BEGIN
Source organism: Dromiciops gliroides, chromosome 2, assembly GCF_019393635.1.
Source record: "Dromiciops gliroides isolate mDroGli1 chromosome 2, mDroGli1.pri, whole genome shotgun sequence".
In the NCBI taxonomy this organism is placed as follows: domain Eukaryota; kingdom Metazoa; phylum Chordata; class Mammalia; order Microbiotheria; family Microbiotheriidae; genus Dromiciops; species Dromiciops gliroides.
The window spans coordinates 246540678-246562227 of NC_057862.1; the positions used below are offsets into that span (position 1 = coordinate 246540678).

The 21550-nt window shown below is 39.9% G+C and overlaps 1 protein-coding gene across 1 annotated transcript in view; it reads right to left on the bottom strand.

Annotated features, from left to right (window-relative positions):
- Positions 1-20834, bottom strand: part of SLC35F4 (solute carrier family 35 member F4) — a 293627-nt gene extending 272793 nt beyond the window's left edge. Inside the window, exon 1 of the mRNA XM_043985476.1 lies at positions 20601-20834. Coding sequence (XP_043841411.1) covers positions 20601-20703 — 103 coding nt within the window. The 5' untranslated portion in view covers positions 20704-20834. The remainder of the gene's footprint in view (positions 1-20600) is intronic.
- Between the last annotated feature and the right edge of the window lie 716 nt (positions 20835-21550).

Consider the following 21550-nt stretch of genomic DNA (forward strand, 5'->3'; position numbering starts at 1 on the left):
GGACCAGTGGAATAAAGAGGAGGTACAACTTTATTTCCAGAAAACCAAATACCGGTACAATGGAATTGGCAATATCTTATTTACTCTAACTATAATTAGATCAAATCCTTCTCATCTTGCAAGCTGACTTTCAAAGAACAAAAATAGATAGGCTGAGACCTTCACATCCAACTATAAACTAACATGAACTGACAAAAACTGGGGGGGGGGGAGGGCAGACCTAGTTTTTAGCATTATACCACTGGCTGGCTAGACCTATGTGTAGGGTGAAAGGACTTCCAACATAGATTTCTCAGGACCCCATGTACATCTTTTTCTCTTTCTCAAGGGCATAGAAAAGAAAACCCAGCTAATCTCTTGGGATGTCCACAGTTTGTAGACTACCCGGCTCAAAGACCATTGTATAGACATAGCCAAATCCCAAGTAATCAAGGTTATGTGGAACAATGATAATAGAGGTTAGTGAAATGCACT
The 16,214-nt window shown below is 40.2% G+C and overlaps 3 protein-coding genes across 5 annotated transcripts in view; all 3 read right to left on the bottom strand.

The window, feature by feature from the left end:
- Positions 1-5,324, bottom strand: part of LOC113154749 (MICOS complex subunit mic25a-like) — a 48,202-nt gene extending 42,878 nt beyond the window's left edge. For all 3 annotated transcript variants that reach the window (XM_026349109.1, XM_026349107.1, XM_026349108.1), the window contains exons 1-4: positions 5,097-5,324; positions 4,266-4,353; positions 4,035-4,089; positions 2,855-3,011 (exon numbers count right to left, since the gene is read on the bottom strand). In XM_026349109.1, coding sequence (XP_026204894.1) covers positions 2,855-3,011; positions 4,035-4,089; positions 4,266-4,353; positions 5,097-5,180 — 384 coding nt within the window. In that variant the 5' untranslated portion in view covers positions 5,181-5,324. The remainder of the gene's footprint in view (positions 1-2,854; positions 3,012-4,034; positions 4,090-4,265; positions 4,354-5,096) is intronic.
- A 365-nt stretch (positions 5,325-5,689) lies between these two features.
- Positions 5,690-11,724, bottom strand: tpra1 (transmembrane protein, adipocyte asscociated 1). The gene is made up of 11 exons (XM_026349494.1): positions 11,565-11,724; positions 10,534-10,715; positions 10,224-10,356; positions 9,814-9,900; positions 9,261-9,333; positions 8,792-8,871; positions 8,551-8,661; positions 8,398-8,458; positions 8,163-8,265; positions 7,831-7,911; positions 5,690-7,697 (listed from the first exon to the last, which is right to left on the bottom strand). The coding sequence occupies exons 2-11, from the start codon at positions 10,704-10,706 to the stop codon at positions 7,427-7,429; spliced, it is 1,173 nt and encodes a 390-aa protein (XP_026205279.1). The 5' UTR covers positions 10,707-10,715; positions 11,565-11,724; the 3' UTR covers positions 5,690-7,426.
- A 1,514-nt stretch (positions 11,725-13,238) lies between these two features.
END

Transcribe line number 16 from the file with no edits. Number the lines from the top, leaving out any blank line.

- A 1,514-nt stretch (positions 11,725-13,238) lies between these two features.